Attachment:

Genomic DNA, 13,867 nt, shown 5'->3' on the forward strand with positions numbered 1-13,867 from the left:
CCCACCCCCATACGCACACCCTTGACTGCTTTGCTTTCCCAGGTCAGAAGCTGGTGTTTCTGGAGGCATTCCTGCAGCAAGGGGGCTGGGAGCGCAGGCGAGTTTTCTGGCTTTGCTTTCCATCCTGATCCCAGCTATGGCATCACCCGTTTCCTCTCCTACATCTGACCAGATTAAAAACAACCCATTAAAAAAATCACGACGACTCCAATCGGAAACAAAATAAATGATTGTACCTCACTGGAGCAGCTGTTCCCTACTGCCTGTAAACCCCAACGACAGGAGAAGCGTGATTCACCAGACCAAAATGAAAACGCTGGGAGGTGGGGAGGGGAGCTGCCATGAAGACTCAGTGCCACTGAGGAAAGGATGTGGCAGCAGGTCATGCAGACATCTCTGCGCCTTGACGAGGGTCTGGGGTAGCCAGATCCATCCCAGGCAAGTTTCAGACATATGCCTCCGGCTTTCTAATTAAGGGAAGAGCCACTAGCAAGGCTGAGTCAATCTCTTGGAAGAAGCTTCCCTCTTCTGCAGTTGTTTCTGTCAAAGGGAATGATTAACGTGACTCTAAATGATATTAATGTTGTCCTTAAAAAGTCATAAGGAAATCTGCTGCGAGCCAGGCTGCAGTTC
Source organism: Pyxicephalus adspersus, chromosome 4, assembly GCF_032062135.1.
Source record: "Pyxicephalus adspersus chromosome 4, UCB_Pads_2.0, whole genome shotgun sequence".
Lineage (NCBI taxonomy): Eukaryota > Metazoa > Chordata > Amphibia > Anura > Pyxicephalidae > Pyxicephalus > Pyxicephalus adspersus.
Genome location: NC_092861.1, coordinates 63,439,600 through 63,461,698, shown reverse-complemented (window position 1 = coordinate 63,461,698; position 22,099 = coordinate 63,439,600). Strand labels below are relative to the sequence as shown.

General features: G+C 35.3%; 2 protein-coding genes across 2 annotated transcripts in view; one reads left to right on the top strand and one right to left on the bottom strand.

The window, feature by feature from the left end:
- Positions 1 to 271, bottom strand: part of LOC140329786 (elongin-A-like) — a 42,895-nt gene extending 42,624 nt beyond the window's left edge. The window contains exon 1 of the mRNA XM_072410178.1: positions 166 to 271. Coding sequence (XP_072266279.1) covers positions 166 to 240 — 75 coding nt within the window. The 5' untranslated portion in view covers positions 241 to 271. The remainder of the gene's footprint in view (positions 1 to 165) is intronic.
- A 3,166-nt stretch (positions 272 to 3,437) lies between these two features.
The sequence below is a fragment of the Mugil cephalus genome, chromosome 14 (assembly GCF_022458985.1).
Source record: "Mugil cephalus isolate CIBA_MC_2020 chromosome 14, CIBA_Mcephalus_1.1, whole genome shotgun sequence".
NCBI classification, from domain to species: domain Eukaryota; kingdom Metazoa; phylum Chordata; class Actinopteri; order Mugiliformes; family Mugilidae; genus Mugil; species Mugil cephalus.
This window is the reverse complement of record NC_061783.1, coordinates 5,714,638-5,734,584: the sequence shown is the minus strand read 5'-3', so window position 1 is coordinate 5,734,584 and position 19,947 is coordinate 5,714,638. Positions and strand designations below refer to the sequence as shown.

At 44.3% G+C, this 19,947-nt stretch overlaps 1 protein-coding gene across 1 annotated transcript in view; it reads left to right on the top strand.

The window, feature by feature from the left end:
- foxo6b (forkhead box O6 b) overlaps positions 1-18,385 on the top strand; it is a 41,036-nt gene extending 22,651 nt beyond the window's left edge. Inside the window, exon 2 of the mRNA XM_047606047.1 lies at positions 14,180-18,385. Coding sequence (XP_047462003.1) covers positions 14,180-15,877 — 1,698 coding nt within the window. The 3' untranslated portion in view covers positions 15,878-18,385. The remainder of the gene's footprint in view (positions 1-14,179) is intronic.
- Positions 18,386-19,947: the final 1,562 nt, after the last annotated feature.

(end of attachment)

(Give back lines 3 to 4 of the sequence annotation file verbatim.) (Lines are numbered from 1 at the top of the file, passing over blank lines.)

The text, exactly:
Source organism: Pyxicephalus adspersus, chromosome 4, assembly GCF_032062135.1.
Source record: "Pyxicephalus adspersus chromosome 4, UCB_Pads_2.0, whole genome shotgun sequence".